Monday, June 8, 2009

Yale Economist to Housing Optimists: Not So Fast

There has been a lot of optimism of late about the housing market showing signs of price stabilization with many investors looking forward to a rebound. But Yale economics professor explains why the housing decline may not be over. See the following post by Tim Iacono from The Mess That Greenspan Made.

In this NY Times op-ed, Yale economics professor and housing market guru Robert Shiller splashes some cold water on the recent housing market fervor in such places as Arizona.

Why Home Prices May Keep Falling
Home prices in the United States have been falling for nearly three years, and the decline may well continue for some time.

Even the federal government has projected price decreases through 2010. As a baseline, the stress tests recently performed on big banks included a total fall in housing prices of 41 percent from 2006 through 2010. Their “more adverse” forecast projected a drop of 48 percent — suggesting that important housing ratios, like price to rent, and price to construction cost — would fall to their lowest levels in 20 years.

Such long, steady housing price declines seem to defy both common sense and the traditional laws of economics, which assume that people act rationally and that markets are efficient.

A national home price decline of 48 percent would imply a decline of, what, about 80 percent in Phoenix? That may be a very efficient and rational market.

He goes on to explain why home price declines go on for much longer than most people really understand, especially those who think they're snapping up such bargains today.

Several factors can explain the snail-like behavior of the real estate market. An important one is that sales of existing homes are mainly by people who are planning to buy other homes. So even if sellers think that home prices are in decline, most have no reason to hurry because they are not really leaving the market.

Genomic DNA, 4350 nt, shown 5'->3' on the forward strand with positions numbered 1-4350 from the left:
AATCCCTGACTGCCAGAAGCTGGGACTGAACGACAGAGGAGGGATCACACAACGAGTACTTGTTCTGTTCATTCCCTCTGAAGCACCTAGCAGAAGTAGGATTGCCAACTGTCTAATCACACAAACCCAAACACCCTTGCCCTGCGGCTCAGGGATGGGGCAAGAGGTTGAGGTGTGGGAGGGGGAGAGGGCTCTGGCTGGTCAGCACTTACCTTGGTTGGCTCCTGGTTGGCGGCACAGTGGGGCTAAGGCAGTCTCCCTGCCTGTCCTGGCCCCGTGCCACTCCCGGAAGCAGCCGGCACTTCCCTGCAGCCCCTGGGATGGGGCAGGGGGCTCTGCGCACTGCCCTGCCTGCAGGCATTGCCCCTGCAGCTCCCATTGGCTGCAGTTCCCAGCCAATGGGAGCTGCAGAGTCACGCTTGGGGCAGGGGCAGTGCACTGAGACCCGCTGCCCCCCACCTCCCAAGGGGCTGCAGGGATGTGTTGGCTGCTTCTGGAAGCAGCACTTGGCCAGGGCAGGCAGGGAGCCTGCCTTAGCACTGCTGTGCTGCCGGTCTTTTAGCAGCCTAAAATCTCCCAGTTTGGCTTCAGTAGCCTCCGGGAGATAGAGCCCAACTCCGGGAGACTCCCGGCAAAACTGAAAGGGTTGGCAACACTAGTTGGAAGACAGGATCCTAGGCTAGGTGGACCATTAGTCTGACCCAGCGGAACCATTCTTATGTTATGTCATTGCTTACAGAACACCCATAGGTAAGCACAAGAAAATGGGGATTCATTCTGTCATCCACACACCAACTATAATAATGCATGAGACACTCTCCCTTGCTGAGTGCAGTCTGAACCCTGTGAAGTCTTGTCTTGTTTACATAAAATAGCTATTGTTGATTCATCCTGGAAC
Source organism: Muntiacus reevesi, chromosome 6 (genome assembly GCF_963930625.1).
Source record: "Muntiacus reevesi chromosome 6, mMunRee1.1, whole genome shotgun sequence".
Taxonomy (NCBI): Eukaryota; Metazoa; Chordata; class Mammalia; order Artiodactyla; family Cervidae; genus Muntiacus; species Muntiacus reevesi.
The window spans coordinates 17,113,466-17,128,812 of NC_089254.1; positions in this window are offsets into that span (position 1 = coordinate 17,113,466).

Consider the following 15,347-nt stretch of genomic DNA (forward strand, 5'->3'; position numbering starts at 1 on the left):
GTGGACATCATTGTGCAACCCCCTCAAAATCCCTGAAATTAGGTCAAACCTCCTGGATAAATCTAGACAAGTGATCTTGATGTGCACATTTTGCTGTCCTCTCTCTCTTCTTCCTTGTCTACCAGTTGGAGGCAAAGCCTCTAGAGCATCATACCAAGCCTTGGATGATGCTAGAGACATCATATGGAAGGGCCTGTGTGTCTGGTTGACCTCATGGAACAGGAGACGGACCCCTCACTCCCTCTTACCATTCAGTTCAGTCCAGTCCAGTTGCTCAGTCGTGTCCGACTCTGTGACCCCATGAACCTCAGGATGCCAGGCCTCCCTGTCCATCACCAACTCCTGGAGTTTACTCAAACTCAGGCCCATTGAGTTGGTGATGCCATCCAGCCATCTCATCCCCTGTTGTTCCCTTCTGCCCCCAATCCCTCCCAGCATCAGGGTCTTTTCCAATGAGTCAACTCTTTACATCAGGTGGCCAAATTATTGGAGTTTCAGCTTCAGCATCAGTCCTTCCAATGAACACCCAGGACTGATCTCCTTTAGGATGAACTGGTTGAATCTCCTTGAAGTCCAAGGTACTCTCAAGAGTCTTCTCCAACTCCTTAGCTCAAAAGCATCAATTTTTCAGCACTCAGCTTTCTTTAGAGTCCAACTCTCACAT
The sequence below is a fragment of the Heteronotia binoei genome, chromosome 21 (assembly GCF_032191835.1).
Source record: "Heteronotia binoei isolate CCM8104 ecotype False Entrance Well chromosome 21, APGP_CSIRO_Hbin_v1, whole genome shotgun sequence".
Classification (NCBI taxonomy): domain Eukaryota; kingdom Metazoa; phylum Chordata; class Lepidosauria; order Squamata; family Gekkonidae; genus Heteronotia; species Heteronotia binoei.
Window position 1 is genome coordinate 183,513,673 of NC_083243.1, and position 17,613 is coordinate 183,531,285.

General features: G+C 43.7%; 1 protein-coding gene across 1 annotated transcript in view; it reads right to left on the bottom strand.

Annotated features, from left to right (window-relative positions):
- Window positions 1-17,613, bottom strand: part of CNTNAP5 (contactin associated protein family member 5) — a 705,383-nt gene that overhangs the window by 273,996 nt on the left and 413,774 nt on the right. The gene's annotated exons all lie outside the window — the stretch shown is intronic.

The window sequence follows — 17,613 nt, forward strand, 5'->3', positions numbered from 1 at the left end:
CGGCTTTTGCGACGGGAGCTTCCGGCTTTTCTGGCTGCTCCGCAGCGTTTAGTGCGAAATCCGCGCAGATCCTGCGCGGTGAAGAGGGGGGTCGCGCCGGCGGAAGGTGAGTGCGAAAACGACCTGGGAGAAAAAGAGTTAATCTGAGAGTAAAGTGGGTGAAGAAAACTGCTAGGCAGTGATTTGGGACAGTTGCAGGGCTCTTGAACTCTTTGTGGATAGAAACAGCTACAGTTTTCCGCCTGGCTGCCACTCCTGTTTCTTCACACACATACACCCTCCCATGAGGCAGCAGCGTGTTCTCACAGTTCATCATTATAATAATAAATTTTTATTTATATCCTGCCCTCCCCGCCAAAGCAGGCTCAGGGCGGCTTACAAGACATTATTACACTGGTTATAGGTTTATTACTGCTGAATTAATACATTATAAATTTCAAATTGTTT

Furthermore, few homeowners consider exiting the housing market for purely speculative reasons. First, many owners don’t have a speculator’s sense of urgency. And they don’t like shifting from being owners to renters, a process entailing lifestyle changes that can take years to effect.

Among couples sharing a house, for example, any decision to sell and switch to a rental requires the assent of both partners. Even growing children, who may resent being shifted to another school district and placed in a rental apartment, are likely to have some veto power.

In fact, most decisions to exit the market in favor of renting are not market-timing moves. Instead, they reflect the growing pressures of economic necessity. This may involve foreclosure or just difficulty paying bills, or gradual changes in opinion about how to live in an economic downturn.

This dynamic helps to explain why, at a time of high unemployment, declines in home prices may be long-lasting and predictable.

It used to be conventional wisdom that, unless you were financially strapped, once you became a homeowner you would forever be a homeowner. If you were transferred from one town to another, you'd put your house up for sale, go out to the new place, look around for a few days, buy a house, and move in.

That seems to be changing and one of the most important reasons is that people can't sell their existing houses - at least not at the price they want.

It will be interesting to see if the U.S. housing bust fundamentally changes the way Americans think about home ownership.

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